If President Donald Trump is good at anything, it’s making news headlines. If there’s one thing college journalists are good at, it’s being scrappy and persistent in our reporting.
It makes perfect sense to The Whit staff that college journalists would play important roles in disseminating breaking news across the current political landscape. And that’s exactly what happened on September 27, at 9:13 p.m., when the Arizona State University (ASU) student-run paper, The State Press, broke a national-scale story regarding Trump’s recent impeachment inquiry.
The story was no small tidbit or puff piece: Kurt Volker, (now-former) head of the McCain institute at ASU, resigned from his position as a diplomat amid speculation that he was involved in discussions between Trump and Ukraine. The consequences for public awareness of this story may be huge, as public opinion dictates a lot in policy-making during election years such as 2020.
In an interview with Teen Vogue, State Press co-managing editor Andrew Howard explains that he never intended for the story to have national impact: the news team just wanted to do their jobs as quickly and efficiently as possible.
“We were having a conversation with the editor in-chief, and I said, ‘Volker works at the university, let’s talk about his general involvement in this as a way to localize this national story to our community,'” Howard told Teen Vogue.
As impressive as it is that students got the chance to enter the national news cycle, entering the national news cycle also comes with the kind of increased scrutiny that most college publications just aren’t prepared to field.
Take, for instance, some of the comments on the State Press website:
There are merits to hyper-local news, but it’s easy to sometimes forget that all things hyper-local are connected to those on the national scale. Nothing exists in a vacuum. For the students involved in State Press, this kind of attention may be more than they ever envisioned or bargained for.
The Student Press Law Center has named 2019 the “Year of the Student Journalist”, by which they refer to protecting the First Amendment rights of student publications. While The Whit has experienced some minor controversies over hot-button issues related to Rowan, never has suppression been a major worry for staff. Instead, The Whit and its staff have received comments more similar to those above: those taking aim at the credibility and character of stories and of the publication as a whole.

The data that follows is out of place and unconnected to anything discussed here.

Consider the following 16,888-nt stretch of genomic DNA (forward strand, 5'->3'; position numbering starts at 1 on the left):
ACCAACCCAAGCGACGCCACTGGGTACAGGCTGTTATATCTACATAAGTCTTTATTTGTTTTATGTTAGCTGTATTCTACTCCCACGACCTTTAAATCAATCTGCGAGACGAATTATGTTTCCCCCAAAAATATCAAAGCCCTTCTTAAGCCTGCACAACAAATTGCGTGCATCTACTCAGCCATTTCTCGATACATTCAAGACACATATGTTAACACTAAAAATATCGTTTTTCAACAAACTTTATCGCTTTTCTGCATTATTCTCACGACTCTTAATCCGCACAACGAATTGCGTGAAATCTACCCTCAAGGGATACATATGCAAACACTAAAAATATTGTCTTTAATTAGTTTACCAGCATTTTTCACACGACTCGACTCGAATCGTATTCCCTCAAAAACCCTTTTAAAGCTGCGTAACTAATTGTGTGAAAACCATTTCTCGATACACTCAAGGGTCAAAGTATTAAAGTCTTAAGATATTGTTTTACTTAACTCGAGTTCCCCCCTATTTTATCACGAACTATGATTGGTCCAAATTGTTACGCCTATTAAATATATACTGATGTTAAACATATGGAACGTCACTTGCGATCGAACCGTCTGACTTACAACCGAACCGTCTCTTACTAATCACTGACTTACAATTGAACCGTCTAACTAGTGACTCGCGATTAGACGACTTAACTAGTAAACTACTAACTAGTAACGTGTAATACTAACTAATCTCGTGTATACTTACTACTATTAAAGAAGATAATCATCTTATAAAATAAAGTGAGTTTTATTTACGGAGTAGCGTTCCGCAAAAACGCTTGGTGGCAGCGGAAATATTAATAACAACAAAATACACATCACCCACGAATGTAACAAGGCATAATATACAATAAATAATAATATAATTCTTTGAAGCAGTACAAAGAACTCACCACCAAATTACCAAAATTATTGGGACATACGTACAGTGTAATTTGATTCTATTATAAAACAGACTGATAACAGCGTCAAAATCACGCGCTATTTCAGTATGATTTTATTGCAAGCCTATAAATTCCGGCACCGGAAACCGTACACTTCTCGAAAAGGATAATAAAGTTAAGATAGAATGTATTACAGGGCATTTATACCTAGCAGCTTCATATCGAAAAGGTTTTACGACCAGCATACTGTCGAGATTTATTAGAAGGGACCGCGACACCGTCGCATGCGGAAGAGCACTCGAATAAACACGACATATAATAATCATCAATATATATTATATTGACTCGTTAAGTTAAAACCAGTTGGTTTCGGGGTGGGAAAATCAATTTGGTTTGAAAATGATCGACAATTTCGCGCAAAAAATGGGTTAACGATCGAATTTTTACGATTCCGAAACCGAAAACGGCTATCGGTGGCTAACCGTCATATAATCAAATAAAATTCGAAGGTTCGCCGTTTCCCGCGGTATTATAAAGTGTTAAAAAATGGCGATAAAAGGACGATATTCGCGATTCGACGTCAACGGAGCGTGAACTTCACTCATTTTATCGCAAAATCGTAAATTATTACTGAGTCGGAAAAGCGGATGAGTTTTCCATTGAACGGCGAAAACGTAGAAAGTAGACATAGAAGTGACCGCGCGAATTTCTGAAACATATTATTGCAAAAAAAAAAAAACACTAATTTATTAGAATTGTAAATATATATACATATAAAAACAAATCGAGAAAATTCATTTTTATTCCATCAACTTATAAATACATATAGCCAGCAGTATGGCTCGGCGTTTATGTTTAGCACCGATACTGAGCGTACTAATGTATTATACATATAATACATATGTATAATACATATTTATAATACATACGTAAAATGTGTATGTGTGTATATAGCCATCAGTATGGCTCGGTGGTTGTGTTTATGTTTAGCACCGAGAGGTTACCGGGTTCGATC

News reporters and writers have to be tough against criticism. But when in college, those who lobby the harshest criticism against news outlets are often those who hold some modicum of power over the writers themselves. And usually, this is done when the writer speaks out against abuses of power in the first place.
ASU is lucky that they have a supportive network of readers and a community which protects them from unfair scrutiny. It’s what allows writers to feel safe enough pursuing difficult stories, and getting to the bottom of important issues. That’s the whole point of a college newspaper.
At The Whit, we’re incredibly lucky to not have to deal with suppression of our First Amendment rights to free press. We’re equally lucky to have a community of readers and contributors who encourage us to keep writing those tough stories, in spite of the adversity.
The Whit staff aspire to reach the national impact of ASU. While we’re working towards that goal, keep offering the support that makes the more local stories possible.
We need you.
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